Stop Sinning and Come to the Light

John 8:11–12, Sin no more…I am. The entire message of the Bible is contained in these two verses. Like the adulterous woman, all humans have sinned and deserve the death penalty. Yeshua’s merciful grace caused the woman to be spared. He then admonishes her to stop sinning or violating the Torah, which is sin (1 John 3:4). After this, Yeshua declares that he is the light of the world and instructs the woman to follow him out of the darkness of her sinful past and into the light of Torah-righteousness leading to the abundant life and eventually to immortality. This is a terse yet timeless message to every human everywhere who has ever drawn breath.


 

Did Yeshua break the Sabbath? Some Christian Bible teachers claim he did…

John 5:18, [Yeshua]…broke the Sabbath. Allow me to share an interesting and sad, but true story from my life about a false Christian teacher that I went head-to-head with.

Many years ago, I was in a meeting where a Christian Bible teacher was giving a message on the end times. In the middle of his teaching and totally out of context, he quoted this passage from John and claimed that Yeshua broke the Sabbath. There was a rustle in the audience of about 300 people. A little later, he made the same statement again and began to deride the Sabbath. This time there was an audible moan from some in the audience—many of whom were Sabbath keepers. A feeling of being hit in the gut went through me. A little later, he made the same statement again, and continued to bash Sabbath observance. This time, I could hold my peace no longer, and I stood up and challenged him in the middle of the meeting. I told him that to say that Yeshua had broken the Sabbath was to call Yeshua a sinner, and that Yeshua had not broken the Sabbath, but some Jewish legal traditions (or halakhah) pertaining to the Sabbath. The speaker was flustered and had no response, and the host of the meeting decided to take an intermission.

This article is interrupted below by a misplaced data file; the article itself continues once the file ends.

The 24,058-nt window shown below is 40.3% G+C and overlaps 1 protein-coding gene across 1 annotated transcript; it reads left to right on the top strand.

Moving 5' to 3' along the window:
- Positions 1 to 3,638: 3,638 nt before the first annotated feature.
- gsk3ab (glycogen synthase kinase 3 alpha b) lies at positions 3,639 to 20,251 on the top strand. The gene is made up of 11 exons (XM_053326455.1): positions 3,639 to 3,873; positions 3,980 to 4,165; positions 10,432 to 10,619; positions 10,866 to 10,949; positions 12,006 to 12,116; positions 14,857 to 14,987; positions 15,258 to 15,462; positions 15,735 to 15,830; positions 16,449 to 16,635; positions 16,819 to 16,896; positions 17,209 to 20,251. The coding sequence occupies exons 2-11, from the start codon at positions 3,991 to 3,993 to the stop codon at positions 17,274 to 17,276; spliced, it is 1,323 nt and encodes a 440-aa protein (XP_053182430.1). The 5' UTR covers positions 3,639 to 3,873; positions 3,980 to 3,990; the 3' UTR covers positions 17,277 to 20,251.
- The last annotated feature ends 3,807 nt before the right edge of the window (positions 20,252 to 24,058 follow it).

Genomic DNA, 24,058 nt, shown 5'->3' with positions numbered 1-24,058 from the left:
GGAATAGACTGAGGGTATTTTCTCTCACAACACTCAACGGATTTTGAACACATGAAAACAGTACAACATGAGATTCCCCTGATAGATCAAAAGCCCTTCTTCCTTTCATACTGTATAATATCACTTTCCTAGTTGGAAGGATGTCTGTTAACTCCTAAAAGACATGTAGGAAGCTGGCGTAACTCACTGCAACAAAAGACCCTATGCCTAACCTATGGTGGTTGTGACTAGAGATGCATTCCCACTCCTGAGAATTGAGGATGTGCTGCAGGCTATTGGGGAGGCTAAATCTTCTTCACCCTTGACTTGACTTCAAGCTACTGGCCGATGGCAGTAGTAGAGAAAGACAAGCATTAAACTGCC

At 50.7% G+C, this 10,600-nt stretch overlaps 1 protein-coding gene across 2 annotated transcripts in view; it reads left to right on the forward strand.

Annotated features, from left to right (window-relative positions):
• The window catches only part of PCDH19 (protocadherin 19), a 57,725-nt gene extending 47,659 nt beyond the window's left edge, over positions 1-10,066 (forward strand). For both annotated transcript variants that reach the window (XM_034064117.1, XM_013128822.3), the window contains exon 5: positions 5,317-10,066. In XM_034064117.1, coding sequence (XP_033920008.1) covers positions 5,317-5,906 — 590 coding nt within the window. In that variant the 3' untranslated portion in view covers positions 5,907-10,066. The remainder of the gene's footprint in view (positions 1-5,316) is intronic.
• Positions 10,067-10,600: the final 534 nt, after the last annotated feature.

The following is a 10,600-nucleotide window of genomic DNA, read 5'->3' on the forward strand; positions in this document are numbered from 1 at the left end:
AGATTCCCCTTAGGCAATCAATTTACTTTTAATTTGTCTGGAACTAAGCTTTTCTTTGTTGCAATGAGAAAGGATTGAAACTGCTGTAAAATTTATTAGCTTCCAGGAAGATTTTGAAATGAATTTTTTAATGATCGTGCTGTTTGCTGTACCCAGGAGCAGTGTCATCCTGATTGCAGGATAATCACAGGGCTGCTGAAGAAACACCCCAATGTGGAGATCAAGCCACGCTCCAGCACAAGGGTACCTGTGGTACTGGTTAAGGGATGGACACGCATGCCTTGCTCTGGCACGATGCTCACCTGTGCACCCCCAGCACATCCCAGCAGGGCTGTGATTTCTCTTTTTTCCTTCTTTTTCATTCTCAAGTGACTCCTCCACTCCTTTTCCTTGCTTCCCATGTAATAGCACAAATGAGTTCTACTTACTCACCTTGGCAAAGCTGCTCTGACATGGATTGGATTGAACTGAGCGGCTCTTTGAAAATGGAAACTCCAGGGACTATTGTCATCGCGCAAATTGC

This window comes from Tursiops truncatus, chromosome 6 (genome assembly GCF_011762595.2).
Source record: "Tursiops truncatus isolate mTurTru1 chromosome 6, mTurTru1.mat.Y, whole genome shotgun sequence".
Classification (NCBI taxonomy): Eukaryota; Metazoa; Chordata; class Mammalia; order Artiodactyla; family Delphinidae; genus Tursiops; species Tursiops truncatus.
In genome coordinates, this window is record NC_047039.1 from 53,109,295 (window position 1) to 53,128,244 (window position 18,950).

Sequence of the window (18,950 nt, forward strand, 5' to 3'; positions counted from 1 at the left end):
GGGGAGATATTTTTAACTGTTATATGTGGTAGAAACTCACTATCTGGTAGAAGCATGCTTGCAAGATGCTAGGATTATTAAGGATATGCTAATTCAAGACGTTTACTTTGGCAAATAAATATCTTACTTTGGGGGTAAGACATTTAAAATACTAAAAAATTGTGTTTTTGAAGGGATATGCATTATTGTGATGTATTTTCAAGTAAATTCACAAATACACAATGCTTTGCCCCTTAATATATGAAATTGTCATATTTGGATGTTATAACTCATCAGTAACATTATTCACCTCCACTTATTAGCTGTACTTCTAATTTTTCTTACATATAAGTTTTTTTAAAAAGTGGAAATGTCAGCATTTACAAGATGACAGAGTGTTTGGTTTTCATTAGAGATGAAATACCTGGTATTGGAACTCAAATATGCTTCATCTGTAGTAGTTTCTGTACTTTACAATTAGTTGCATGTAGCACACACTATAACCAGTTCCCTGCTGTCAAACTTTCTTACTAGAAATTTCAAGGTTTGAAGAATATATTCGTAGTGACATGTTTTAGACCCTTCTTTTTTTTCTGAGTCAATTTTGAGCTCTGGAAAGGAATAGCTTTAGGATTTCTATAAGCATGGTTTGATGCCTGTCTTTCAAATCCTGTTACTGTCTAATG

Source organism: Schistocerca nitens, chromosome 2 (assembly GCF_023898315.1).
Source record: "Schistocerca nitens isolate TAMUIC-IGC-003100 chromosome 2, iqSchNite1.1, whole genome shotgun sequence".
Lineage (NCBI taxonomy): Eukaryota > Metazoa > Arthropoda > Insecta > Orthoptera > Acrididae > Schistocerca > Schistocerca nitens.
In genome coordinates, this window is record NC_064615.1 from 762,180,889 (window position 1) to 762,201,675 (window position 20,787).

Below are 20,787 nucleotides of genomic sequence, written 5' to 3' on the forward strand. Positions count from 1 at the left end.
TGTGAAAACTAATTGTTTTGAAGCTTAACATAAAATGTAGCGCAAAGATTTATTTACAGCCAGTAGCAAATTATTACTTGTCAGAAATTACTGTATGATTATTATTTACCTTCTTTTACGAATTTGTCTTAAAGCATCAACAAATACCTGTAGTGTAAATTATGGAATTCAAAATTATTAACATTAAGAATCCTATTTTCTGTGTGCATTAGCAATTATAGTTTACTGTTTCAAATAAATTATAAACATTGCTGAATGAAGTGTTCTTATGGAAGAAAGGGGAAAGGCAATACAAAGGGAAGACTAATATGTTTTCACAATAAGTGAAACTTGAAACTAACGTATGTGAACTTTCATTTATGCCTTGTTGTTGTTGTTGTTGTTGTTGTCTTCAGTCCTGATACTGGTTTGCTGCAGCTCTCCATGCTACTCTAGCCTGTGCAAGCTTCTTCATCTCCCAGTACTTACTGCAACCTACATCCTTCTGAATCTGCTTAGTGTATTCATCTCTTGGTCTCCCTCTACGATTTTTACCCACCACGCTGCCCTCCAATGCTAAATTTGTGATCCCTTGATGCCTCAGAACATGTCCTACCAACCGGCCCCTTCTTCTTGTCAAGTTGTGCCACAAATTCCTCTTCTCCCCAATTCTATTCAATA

A year later, it was announced that this Bible teacher had suddenly and unexpectedly dropped dead in the pulpit while preaching. One can’t help but wonder if he had come Continue reading


 

“In Yeshua” With Your Head or With Your Heart Too?

John 3:16, In (or into, The Interlinear Bible, by J.P. Green). The Greek word for in is eis, which is a primary preposition meaning “to, into (indicating the point reached or entered; see Strong’s). Eis is used in the accusative case (with a direct object) with the primary idea of motion into any place or thing; also of motion or direction to, toward or upon any place, thing. The opposite is ek meaning “out of” (see Zodhiates). By contrast, the Greek preposition en is used in the dative case (with indirect objects) and means “in, on, at, by any place or thing with the primary idea of rest. This is in contrast to eis, which means indicates motion into or onto something, and which indicates motion out of something, while en means “remaining in place” (see Zodhiates).

Although an analysis of all the occurrences in the NT of the English phrases “in Jesus/Christ/the Lord/Him” indicate that Yeshua and the apostolic writers (or their translators) seem to have used the Greek words en and eis interchangeably, at the same time, when they employ eis, it must be noted that they seem to be emphasizing the reality of being more deeply rooted spiritually into Yeshua.

For example, one can believe in something in a surface manner with their mind only, but not with their whole heart. There is a difference between having a head knowledge of something versus an experiential understanding of it. This is like seeing a photo or video of a place versus actually having visiting it, of merely looking at food versus actually tasting it.

Many people have a head knowledge of Yeshua, but are not heart-rooted or grounded in him relationally and experientially. In a finely nuanced sense, this may have been in the mind of the NT writers (or their translators) when they, at times, specifically used the word eis instead of en to emphasize the need to be deeply rooted into and to be united with the Messiah.